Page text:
For all the clarifications brought by primary research, venture capitalists continue to face forbidding ‘ontological uncertainties’ as they seek to bring products to life. The venture capitalist’s reward is an occasional success that punctuates his myriad trials and errors. To make venture capital inviting in the face of large, unquantifiable uncer- tainties, these occasional successes have to be spectacular. It is here, as Janeway sees it, that public equity markets play a crucial role. Equity markets, says Janeway, are sus- ceptible to regular outbursts of speculative excess; so regu- lar that Janeway, in a play on Hannah Arendt’s memorable phrase, talks of the ‘banality’ of bubbles. But bubbles, in his view, are not evil. They incentivize innovation by creat- ing the periodic liquidity and reward that compensates financial capitalists for all their unsuccessful risks and sus- tains new rounds of innovation financing.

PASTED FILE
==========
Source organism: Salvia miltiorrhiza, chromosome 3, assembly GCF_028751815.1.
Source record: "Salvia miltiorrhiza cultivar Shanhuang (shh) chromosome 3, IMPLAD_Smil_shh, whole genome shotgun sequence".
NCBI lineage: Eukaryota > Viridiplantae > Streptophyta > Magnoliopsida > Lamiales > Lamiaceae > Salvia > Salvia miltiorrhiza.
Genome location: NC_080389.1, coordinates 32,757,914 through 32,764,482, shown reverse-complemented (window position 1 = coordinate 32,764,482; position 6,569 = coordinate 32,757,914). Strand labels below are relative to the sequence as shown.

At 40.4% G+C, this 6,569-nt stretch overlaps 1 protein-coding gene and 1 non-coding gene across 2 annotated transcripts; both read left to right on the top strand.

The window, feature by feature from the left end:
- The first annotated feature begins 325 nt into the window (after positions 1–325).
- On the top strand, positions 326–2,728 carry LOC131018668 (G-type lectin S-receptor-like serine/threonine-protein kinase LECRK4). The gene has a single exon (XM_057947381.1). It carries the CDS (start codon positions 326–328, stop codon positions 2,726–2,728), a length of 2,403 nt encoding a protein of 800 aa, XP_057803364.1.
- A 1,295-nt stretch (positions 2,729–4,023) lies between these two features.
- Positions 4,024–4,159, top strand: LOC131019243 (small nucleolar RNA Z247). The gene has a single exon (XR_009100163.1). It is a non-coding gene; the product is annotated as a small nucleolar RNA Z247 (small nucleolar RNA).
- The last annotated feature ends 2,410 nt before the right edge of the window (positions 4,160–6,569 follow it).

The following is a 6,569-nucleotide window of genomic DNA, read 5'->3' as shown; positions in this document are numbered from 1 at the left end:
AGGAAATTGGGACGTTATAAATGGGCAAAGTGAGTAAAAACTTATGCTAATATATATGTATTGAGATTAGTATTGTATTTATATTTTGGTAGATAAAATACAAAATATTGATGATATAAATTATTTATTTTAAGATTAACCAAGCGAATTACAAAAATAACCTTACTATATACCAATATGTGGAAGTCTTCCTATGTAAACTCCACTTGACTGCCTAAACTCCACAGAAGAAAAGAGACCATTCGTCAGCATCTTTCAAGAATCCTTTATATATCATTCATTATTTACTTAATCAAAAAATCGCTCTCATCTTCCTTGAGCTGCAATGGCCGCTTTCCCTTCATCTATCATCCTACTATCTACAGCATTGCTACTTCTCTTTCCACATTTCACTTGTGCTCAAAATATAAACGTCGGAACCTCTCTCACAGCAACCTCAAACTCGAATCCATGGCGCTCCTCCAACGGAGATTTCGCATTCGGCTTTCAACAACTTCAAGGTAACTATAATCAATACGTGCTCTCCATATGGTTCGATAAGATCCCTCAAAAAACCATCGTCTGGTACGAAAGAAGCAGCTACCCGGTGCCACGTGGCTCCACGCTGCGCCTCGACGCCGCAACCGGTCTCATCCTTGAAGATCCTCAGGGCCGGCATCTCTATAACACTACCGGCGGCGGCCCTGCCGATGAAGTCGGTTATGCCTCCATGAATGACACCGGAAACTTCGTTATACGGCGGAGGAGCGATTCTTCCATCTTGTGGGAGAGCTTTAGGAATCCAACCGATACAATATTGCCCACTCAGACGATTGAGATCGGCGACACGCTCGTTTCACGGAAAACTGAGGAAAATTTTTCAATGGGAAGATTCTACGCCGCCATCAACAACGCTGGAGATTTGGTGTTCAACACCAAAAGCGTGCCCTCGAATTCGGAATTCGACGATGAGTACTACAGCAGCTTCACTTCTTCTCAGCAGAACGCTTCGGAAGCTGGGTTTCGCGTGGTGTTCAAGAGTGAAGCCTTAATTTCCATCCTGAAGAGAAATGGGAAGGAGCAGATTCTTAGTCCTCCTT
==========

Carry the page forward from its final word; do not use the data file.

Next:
In a world of ontological uncertainty, Janeway defines a bubble as a state where ‘the price of the financial asset is separated from any concern with the underlying cash flows’.‡ This is subtly different from mainstream definitions of a bubble, which would have prices deviating from the present value of underlying cash flows, or ‘fundamental value’. In a world of ontological uncertainty, where funda- mental value may be hard to measure, Janeway believes bubbles, in his sense of the word, can be a blessing because they enable investors to look past the paralyzing immeasur-